# Reaction force

1. Dec 7, 2009

### delve

Here's a question from a book: A particle of mass m is constrained to move on the surface of a sphere of radius R by an applied force $$\mathbf{F}(\thetha, \phi)$$. Write the equation of motion.

Now here is the answer, but there is something I don't understand about it:

Using spherical coordinates, we can write the force applied to the particle as $$\mathbf{F}=F_r\mbox{e_r}+F_\theta\mbox{e_\theta}+F_\phi\mbox{e_\phi}$$ But since the particle is constrained to move on the surface of a sphere, there must exist a reaction force that acts on the particle.

Why isn't the force just $$\mathbf{F}=F_\theta\e_\theta+F_phi\e_\phi$$, and therefore, no reaction force?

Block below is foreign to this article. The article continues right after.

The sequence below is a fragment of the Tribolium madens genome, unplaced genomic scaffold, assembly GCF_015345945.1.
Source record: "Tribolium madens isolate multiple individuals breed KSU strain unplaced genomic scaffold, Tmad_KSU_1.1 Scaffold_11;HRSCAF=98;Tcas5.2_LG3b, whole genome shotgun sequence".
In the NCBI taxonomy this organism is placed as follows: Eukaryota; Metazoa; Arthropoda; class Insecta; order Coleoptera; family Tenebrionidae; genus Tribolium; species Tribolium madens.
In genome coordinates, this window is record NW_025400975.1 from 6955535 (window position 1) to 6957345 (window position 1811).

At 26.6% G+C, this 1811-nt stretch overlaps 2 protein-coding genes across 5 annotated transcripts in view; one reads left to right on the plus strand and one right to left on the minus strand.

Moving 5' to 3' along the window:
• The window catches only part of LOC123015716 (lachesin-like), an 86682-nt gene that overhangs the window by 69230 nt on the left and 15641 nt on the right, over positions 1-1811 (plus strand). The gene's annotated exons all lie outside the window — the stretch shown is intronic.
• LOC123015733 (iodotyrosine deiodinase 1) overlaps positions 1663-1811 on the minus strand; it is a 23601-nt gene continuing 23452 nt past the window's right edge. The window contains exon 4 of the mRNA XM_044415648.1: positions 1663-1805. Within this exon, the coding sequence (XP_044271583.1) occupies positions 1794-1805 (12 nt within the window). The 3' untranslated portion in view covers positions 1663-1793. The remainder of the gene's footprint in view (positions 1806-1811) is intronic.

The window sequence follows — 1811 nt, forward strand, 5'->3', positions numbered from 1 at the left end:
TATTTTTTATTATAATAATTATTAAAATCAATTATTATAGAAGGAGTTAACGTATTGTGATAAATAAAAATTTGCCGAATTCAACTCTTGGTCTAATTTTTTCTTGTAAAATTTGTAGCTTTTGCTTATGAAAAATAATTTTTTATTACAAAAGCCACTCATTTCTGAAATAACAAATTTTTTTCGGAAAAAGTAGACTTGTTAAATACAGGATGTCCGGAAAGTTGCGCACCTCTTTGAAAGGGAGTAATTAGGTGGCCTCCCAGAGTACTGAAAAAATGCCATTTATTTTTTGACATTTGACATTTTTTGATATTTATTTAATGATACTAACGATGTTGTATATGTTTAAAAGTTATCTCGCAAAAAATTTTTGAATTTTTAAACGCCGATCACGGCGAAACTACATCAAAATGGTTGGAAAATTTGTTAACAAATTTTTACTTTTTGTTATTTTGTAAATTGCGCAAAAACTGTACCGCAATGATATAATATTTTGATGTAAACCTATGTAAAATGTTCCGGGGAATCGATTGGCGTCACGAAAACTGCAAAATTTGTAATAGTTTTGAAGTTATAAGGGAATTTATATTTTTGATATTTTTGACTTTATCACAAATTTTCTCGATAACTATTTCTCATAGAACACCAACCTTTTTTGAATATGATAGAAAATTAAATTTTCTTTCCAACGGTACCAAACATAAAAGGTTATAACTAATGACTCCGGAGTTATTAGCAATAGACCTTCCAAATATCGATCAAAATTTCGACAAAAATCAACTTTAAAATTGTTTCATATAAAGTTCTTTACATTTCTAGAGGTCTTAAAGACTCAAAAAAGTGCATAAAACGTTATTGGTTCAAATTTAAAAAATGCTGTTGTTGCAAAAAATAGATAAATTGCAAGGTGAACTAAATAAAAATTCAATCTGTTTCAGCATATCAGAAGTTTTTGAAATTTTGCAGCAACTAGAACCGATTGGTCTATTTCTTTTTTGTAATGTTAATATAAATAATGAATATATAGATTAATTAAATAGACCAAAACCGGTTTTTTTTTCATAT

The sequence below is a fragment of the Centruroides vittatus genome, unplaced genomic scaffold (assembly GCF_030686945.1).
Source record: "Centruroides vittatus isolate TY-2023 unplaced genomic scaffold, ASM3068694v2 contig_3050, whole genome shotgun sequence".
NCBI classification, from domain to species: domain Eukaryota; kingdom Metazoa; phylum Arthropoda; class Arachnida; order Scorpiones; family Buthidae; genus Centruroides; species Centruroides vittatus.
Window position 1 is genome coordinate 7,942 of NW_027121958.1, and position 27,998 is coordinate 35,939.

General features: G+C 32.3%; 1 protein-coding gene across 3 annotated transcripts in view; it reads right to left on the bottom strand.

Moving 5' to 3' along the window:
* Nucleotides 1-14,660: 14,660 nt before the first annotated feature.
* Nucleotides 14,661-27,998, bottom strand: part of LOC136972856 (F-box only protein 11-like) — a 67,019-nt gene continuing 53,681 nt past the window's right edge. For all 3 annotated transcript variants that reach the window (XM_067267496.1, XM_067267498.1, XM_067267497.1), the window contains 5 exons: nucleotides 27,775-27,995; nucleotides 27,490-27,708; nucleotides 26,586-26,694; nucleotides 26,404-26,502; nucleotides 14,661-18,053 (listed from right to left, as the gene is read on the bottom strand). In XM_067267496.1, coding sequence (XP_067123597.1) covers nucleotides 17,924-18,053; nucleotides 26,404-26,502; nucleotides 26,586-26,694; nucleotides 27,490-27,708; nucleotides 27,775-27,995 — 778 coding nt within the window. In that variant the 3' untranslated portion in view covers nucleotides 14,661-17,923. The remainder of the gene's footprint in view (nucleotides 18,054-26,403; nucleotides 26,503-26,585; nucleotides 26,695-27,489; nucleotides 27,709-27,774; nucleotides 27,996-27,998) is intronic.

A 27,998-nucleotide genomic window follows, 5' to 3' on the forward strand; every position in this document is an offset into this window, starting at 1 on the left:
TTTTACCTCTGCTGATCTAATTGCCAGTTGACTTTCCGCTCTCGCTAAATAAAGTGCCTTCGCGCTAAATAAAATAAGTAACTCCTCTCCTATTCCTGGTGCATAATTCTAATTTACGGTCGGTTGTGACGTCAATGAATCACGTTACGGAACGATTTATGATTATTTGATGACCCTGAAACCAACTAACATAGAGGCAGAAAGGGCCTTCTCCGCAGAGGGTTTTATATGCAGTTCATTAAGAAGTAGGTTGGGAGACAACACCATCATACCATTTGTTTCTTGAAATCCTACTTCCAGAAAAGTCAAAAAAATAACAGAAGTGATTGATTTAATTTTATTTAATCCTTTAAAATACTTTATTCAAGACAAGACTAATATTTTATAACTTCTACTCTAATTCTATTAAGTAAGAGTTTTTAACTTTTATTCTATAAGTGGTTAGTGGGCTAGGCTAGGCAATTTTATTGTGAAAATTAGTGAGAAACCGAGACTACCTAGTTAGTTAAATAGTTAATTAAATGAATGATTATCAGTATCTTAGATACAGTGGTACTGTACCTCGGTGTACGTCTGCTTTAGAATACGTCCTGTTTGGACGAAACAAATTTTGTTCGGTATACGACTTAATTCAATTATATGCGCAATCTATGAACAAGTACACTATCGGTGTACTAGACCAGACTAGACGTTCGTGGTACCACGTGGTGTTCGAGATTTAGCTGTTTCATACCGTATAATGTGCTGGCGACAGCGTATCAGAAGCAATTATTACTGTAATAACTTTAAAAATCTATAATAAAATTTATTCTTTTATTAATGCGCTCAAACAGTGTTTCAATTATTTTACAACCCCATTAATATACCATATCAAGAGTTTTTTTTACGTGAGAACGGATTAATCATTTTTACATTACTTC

Last edited: Dec 7, 2009
2. Dec 7, 2009

### Bob_for_short

That is right. The radial part of the external force is compensated by the reaction force, so in total the force is tangent to the surface. The equation of motion should concern only theta and phi.

But if they speak only of the external force, it is not equal to zero but Fr. It allows calculating the reaction force (and possible damage to the surface).

3. Dec 7, 2009

### delve

great, thank you for your help :)